****1/2 Shakespeare's R&J, StreetSigns--Closing Sunday, this season standout, an imaginatively directed and beautifully acted little gem of a show, constitutes a clandestine production of Romeo & Juliet a quartet of boys at a military academy put on after-hours. Regional newcomer Akil soulfully groans his way through the Romeo role as Student One, an agent provocateur whose voice recalls both Dave Matthews and Nat King Cole, and Francis Sarnie IV's student Juliet is commendably understated. Christopher Salazar and Ronnie Cruz ably aid in a constellation of supporting roles. It's hard to say which is the greater achievement: Joe Calarco's four-person adaptation of Romeo & Juliet that actually works, or a split-focus Shakespeare which isn't muddied when used to illuminate a fundamentally different world. Don't miss it. (Thu-Sat, 8 pm; Sun, 2 pm. Thru Nov. 9. Swain Hall, UNC. $14 Fri/Sat, $12 Thu/Sun. Senior, student and group rates available. 843-3865.)
***1/2 Hedda Gabler, Deep Dish Theater--This is the one you'll be arguing about all the way home. Is the title character--a woman stuck in 1890s Norwegian society whose analytical gifts permit her to more easily damage everyone around her--a sociopath, a victim, an early feminist, or all of the above? Do Jon Robin Baitz' adaptation and Paul Frellick's direction show us an incomplete portrait or an incomplete soul? Why do supporting actors Geoffrey Zeger, Katja Hill and the gaunt Mark Jeffrey Miller suggest nothing so much as a bouquet of Charles Baudelaire's famous flowers, already quickly fading at the start? And to what degree does the icy intellect of Dorothy Brown's performance, and her character's preoccupation with forbidden freedom, creativity and power, resonate with Camus' Caligula, Weiss' Sade--and the habits of certain spiders? (Thu-Sat, 8 pm, Sun, 3 pm. Thru Nov. 22. University Mall, Estes Dr and 15-501, Chapel Hill. $14, $12 seniors, $10 students. 968-1515.)
***1/2 A Prayer for Owen Meany, Playmakers Rep--One show, three verdicts: Playmakers' Owen Meany is (1) a good production (2) of a problematic adaptation (3) of a pretty dismal novel. There's no shortage of interesting images on stage in this American premiere, as director David Hammond influences significant individual performances while experimenting with surreal, presentational staging. Jeff Gurner's a disquieting true believer in the title role as God's little emissary of death, and actors Joan Darling, Gregory Northrop, Ray Dooley and Tandy Cronyn offer considerable ensemble support.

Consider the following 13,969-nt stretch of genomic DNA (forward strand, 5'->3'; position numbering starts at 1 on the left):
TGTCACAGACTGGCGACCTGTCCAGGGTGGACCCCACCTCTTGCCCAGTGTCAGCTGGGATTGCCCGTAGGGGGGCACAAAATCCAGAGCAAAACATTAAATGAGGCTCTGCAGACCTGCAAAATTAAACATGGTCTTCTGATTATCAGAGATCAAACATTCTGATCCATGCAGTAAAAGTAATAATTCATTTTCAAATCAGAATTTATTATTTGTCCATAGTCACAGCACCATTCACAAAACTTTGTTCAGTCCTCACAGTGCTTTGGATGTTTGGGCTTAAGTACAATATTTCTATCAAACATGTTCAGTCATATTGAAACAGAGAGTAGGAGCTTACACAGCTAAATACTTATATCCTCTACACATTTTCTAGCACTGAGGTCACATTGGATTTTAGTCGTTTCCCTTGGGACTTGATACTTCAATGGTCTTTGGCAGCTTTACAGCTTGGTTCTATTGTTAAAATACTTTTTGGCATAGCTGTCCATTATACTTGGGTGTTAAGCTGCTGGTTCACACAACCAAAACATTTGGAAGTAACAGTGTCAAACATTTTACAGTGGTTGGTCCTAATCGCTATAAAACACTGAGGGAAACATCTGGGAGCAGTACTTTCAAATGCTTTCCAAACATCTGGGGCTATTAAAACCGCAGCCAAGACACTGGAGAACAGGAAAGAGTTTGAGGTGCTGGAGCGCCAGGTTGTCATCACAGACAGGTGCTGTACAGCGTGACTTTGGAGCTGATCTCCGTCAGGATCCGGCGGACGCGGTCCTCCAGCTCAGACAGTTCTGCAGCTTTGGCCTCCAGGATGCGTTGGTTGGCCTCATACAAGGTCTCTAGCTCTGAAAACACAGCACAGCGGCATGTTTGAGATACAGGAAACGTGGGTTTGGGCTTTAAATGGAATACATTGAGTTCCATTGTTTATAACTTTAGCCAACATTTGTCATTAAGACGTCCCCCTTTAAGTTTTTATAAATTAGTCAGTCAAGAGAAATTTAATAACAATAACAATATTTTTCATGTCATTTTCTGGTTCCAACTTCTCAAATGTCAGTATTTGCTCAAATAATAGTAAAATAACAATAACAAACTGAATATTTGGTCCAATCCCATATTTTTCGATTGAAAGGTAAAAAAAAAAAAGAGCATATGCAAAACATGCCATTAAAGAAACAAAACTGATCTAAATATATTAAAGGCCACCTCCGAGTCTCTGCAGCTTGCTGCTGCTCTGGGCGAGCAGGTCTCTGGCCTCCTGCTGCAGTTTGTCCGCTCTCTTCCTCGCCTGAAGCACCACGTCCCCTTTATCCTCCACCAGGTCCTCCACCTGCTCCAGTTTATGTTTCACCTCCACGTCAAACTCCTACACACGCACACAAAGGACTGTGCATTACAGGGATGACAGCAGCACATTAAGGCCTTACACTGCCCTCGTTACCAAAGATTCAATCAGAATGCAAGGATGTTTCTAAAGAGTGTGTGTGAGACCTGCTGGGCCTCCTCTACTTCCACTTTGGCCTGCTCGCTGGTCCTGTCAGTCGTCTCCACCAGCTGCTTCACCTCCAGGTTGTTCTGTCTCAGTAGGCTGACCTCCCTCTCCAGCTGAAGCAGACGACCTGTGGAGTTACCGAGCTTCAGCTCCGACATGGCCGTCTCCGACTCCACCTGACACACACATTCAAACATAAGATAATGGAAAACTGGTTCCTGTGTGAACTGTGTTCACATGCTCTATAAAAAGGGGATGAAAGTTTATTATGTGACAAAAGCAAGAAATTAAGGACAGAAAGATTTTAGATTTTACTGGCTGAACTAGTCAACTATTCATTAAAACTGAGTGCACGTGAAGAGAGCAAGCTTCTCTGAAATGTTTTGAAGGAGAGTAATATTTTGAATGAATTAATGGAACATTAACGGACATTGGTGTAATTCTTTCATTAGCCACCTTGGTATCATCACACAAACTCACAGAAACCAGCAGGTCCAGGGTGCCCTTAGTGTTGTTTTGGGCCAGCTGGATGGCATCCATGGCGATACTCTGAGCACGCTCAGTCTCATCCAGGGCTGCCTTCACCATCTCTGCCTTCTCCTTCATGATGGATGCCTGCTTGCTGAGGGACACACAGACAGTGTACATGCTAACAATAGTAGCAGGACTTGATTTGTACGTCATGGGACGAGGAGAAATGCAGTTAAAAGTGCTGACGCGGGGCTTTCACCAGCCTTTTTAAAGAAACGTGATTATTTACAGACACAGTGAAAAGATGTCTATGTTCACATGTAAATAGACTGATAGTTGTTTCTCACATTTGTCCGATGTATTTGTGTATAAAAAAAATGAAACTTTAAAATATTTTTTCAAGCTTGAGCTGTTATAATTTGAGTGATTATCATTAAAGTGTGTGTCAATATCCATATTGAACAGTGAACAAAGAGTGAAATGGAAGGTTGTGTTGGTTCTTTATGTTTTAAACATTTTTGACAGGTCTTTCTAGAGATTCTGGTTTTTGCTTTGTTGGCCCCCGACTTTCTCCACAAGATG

But Simon Bent's skeletal adaptation of John Irving's long and largely joyless novel alters, elides and removes too many symbols, characters and plot points. Sure, a second night--a la All The King's Men--would flesh things out considerably. But who would really want to spend another night with the perpetually squeamish John Wheelwright, a narrator who so rarely learns from his past? By the end of play and novel, John's a character reduced to the Christianity he claims (perhaps too hastily) in the first sentence of both. Why? Owen's religious martyrdom, which the whole work sets us up for, manages to redeem everyone except the narrator--but neither novel nor show ever tells us why. (Tue-Sat, 8 pm; Sun, 2 pm. Thru Nov. 9. Paul Green Theater, UNC Center for Dramatic Art, Country Club Rd., Chapel Hill. $32-$10. 962-7529.)
*** Gothic, Dog and Pony Show--At its best, this mixed evening of one-offs (which closed Halloween night at Manbites Dog Theater) explored the fun of fright. Nicole Quenelle's maiden (who loved few things more dearly than being scared out of her wits) gave savor to the evening's peak, the delicious, amusing and imaginatively adapted sections from Jane Austen's Northanger Abbey. Lissa Brennan's gross-out props grossed-out the audience in selections from Matthew Lewis' The Monk, and Jay O'Berski's aristocratic reading of Green Tea satirized the heightened language of Horror.
** The Guys, Bull City Players--The famous two-person play about Sept. 11, 2001 answers the question, "Who bears the pall?" thusly: All of us, whoever's available, whoever's left. When editor and former journalist Joan helps Nick, a New York City Fire Department captain, find the right words for eight eulogies he has to give, both help restore the victims' humanity--and find their own restored in return. But this profound script needs two actors up to its challenges, and presently only David Berberian is, as Nick. As a beginning actor Jen Wichman demonstrates promise, but more seasoned abilities (and better directing) are clearly called for here in the role of former foreign correspondent Joan. (Fri-Sat, 8 pm; Sun, 3 pm. Thru Nov. 16. Durham Arts Council PSI Theatre, 120 Morris St., Durham. $12 Fri, Sat; $10 Sun. 490-8603, www.bullcityplayers.org)